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PLA (Poly-Lactic Acid in full) is a thermoplastic which is extruded from the starch of plants, such as corn, cassava, sugarcane, cereals, or sugar beet. By being derived from biological resources this type of thermoplastic can be biodegradable under the right conditions (such as an active compost heap, with enough presence of oxygen) and therefore has a much lesser environmental impact than thermoplastics derived from fossil fuels.
This glow in the dark green PLA has been packed full of glowing powder which enables a strong glow when fully energized. The filament does have a slightly rough texture to it and can also be slightly more brittle than normal PLA.
The printing temperature guideline for printing with our PLA filament is approximately 210°C. As each desktop 3D printer has its own unique characteristics, you might need to tweak around with your temperature settings a bit to get the best results. To obtain optimal results for your prints you need to take into account variables like your 3D printer’s nozzle diameter, your printing speed settings, and layer height.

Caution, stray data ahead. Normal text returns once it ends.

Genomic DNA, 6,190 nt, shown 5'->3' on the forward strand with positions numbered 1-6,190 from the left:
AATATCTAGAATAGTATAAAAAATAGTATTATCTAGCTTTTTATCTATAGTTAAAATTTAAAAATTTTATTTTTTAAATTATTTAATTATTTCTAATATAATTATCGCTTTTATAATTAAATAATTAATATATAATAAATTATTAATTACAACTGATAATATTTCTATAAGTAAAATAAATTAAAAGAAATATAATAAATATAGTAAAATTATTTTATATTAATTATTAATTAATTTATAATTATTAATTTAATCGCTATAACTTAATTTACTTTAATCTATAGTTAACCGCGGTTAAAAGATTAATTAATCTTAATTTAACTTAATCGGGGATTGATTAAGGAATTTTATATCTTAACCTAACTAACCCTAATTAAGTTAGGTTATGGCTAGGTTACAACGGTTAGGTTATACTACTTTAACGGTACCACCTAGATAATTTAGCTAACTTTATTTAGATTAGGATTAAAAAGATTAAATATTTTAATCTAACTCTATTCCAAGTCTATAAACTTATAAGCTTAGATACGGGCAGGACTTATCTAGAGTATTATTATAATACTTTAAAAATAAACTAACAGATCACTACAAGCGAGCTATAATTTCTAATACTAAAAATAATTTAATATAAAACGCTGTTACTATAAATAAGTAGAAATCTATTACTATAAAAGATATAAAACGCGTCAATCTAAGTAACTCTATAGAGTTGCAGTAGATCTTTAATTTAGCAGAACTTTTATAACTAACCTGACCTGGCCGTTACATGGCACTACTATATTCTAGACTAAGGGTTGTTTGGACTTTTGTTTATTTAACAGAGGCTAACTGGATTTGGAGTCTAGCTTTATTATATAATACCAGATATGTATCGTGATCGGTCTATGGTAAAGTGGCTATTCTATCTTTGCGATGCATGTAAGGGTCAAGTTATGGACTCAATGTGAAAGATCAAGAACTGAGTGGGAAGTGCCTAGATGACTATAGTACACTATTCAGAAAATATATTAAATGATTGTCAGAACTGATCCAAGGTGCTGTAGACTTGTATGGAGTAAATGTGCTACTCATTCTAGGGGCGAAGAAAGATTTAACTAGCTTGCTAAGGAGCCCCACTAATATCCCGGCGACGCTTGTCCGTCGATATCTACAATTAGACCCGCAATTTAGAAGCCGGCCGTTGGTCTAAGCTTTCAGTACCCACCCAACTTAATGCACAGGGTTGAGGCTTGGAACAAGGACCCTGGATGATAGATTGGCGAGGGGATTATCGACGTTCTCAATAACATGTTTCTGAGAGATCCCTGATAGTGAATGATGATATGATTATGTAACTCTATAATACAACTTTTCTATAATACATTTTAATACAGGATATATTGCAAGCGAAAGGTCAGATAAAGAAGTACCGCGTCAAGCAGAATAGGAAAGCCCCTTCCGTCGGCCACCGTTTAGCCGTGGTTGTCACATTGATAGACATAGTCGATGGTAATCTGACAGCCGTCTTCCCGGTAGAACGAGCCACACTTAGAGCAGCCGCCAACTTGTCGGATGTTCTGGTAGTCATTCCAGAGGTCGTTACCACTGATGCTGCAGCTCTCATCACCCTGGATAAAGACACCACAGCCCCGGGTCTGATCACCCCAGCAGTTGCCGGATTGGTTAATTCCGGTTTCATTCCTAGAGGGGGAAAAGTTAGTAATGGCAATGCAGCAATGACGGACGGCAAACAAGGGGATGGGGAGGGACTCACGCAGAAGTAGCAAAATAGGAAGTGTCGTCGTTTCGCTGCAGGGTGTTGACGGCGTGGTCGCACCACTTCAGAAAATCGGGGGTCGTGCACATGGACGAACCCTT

PLA has much less tendency to warp compared to ABS. Therefore it can be printed both with and without a heated print bed. However, if your desktop 3D printer does have a heated print bed it is recommended to set your print bed temperature to approximately 40° to 50° C.
A good first layer adhesion is of the utmost importance in obtaining the best results for your prints. There are several tricks to get the first layer of your PLA print to stick better to the print bed of your 3D printer.
Blue Masking Tape. PLA prints usually stick really well to blue masking tape. When preparing the print bed it is better to have tiny gaps between your strokes of masking tape, rather than having overlaps. Overlaps of smaller pieces of tape may cause difficulties later on during the print process.
Coat your print bed with hairspray. Like ABS, PLA has a tendency to stick really well to extra strong hairsprays.
Use polyimide tape (Kapton). PLA prints usually stick better to polyimide tape than to the print bed. When preparing the print bed it is better to have small gaps between your strokes of tape, rather than having overlaps. Overlaps of smaller pieces of tape may cause difficulties later on during the print process.